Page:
An 18 karat gold and diamond bracelet "Fisch Scale" watch by René Boivin.The bombé band designed as a series of articulated "fishscale" links, set with 252 rose-cut diamonds interspersed with old mine, old European, and table-cut diamonds, approximate total weight of 42.25 carats, opening to reveal a circular watch signed Jaeger-Le Coultre.The bracelet is executed in Boivin''s famous fish-scale design, with angled, overlapping tiers of variously cut antique diamonds in a continuous motif concealing a watch. The elegant watch dial is covered by an invisibly hinged panel, creating a continuous elegant and functional design.
A French Mid-20th Century "Four Seasons" 18 karat gold and platinum bracelet with rubies, emeralds, sapphires, citrines and diamonds by Van Cleef & Arpels. The bracelet from which the charms hang is attractively comprised of two-part links that appear to be bound by twisted gold cord, providing a compelling aesthetic base for the four charms. Each charm depicts a scene that encapsulates the beauty of one of the four seasons, framed by the same twisted gold motif featured in the chain of the bracelet. The winter charm features holly leaves studded with ruby and emerald berries; the spring scene shows two sapphire bluebirds watching the sunrise on an emerald and diamond leafed branch; the summer scene captures a sapphire and diamond sailboat sailing into the sunset; and the fall scene is comprised of three small citrine birds perched on a textured park bench. Each of the charms and the bracelet itself are signed Van Cleef and Arpels. Each charm is 1-1/4" diameter The length of the bracelet is 8"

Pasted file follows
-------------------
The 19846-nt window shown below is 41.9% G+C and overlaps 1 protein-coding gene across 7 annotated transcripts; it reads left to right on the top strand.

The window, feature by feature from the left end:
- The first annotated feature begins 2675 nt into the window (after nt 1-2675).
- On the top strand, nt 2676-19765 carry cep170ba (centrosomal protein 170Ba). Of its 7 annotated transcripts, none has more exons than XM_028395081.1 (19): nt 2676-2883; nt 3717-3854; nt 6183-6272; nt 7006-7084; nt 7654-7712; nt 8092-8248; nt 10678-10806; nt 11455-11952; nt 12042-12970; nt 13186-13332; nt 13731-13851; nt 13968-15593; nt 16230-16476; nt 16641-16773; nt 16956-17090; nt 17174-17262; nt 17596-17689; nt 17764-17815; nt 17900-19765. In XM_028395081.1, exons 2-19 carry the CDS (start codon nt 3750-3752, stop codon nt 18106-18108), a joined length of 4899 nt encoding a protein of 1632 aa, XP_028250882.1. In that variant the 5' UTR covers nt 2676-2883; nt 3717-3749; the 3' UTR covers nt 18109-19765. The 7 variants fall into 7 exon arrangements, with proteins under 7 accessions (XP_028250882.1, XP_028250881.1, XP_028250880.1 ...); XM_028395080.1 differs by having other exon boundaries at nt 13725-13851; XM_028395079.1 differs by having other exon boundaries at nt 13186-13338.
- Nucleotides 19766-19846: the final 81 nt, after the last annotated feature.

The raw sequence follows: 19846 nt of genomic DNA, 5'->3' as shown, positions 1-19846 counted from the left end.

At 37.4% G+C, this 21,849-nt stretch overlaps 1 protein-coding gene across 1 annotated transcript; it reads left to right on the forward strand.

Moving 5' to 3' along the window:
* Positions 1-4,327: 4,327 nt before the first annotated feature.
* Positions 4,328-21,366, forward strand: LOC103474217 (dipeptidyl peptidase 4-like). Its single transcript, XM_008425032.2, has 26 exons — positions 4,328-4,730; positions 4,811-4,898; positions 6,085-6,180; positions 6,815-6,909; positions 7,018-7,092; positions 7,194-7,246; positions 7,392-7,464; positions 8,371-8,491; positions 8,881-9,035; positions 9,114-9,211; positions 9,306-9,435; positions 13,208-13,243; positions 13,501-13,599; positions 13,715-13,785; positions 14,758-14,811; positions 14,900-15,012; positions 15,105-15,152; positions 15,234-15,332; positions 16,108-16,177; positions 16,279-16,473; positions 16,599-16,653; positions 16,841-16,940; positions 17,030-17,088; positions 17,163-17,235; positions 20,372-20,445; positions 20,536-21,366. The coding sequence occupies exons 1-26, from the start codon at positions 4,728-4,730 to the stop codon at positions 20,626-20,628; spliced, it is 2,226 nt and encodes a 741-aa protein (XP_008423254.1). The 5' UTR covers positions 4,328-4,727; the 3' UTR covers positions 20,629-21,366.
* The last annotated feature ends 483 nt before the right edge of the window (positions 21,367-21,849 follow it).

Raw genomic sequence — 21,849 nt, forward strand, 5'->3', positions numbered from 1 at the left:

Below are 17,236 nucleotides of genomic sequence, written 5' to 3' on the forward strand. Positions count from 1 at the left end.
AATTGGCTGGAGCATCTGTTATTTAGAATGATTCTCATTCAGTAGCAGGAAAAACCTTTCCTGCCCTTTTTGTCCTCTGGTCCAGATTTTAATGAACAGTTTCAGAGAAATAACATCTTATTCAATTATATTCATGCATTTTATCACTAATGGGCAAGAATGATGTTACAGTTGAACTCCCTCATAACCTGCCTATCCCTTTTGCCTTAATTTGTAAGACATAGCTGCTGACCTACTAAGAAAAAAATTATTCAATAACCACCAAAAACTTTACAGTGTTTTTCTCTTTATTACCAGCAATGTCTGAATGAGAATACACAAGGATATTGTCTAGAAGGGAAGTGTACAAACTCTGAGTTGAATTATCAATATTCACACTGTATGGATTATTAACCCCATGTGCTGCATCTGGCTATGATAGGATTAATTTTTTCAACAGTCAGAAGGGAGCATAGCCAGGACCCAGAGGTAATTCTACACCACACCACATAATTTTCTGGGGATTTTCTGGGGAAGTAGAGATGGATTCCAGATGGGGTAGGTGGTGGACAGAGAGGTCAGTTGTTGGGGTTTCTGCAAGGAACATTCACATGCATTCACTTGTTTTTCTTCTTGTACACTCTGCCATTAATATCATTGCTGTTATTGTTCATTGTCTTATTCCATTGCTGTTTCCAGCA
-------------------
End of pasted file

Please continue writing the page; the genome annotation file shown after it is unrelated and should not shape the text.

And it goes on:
A French Art Nouveau "Chardons des Sables" chest of drawers by Émile Gallé. The "Chardons des Sables" (sand thistle) commode is a moving meditation on mortality. Gallé created this piece in 1903, after he was diagnosed with leukemia. He died the following year. Gallé has rendered a vista redolent of a longing for return. The commode''s central "sand thistle" motif alludes to a passage in Victor Hugo''s poem Les contemplations, Paroles sur la dune (1854): Maintenant que mon temps décroît comme un flambeau Que mes tâches sont terminées; Maintenant que voici que je touche au tombeau Par les deuils et par les années, (...) Je regarde, au dessus du mont et du vallon, Et des mers sans fin remuées, S''envoler sous le bec du vautor aquilon, Toute la toisuon des nuées (...) Et je pense, écoutant gémir le vent amer, Et l''onde aux plis infranchissables; L''été rit, et l''on voit sur le bord de la mer Fleurir le chardon bleu des sables. Now that, like candlelight, my lifetime wanes And my tasks are complete; Now that I, passing years and faced with pains, Find the grave at my feet, (...) I watch, high over mountaintop and vale And ever-surging sea, Before the beak of that vulture the gale, The woolen clouds all flee. (...) So I reflect, hearing the wind''s harsh roar, And the wave''s boundless pow